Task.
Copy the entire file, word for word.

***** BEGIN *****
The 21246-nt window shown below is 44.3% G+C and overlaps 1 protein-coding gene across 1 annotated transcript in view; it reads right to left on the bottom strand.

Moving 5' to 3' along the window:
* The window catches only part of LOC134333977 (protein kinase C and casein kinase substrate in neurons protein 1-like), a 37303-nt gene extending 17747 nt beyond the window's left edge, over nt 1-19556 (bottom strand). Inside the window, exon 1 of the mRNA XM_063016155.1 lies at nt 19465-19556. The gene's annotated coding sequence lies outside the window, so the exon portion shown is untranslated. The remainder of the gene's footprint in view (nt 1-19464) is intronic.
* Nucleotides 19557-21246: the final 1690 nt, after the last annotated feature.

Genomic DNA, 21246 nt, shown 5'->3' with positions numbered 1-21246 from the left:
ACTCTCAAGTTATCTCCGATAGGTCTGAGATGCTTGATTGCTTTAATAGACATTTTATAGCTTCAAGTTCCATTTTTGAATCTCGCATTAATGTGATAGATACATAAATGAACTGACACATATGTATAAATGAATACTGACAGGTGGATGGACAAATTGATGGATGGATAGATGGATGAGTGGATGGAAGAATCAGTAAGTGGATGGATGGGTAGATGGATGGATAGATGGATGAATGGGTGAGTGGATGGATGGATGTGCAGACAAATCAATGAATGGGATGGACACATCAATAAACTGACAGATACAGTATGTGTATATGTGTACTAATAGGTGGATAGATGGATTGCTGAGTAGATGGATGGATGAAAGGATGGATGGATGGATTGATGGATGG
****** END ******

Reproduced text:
The 21246-nt window shown below is 44.3% G+C and overlaps 1 protein-coding gene across 1 annotated transcript in view; it reads right to left on the bottom strand.

Moving 5' to 3' along the window:
* The window catches only part of LOC134333977 (protein kinase C and casein kinase substrate in neurons protein 1-like), a 37303-nt gene extending 17747 nt beyond the window's left edge, over nt 1-19556 (bottom strand). Inside the window, exon 1 of the mRNA XM_063016155.1 lies at nt 19465-19556. The gene's annotated coding sequence lies outside the window, so the exon portion shown is untranslated. The remainder of the gene's footprint in view (nt 1-19464) is intronic.
* Nucleotides 19557-21246: the final 1690 nt, after the last annotated feature.

Genomic DNA, 21246 nt, shown 5'->3' with positions numbered 1-21246 from the left:
ACTCTCAAGTTATCTCCGATAGGTCTGAGATGCTTGATTGCTTTAATAGACATTTTATAGCTTCAAGTTCCATTTTTGAATCTCGCATTAATGTGATAGATACATAAATGAACTGACACATATGTATAAATGAATACTGACAGGTGGATGGACAAATTGATGGATGGATAGATGGATGAGTGGATGGAAGAATCAGTAAGTGGATGGATGGGTAGATGGATGGATAGATGGATGAATGGGTGAGTGGATGGATGGATGTGCAGACAAATCAATGAATGGGATGGACACATCAATAAACTGACAGATACAGTATGTGTATATGTGTACTAATAGGTGGATAGATGGATTGCTGAGTAGATGGATGGATGAAAGGATGGATGGATGGATTGATGGATGG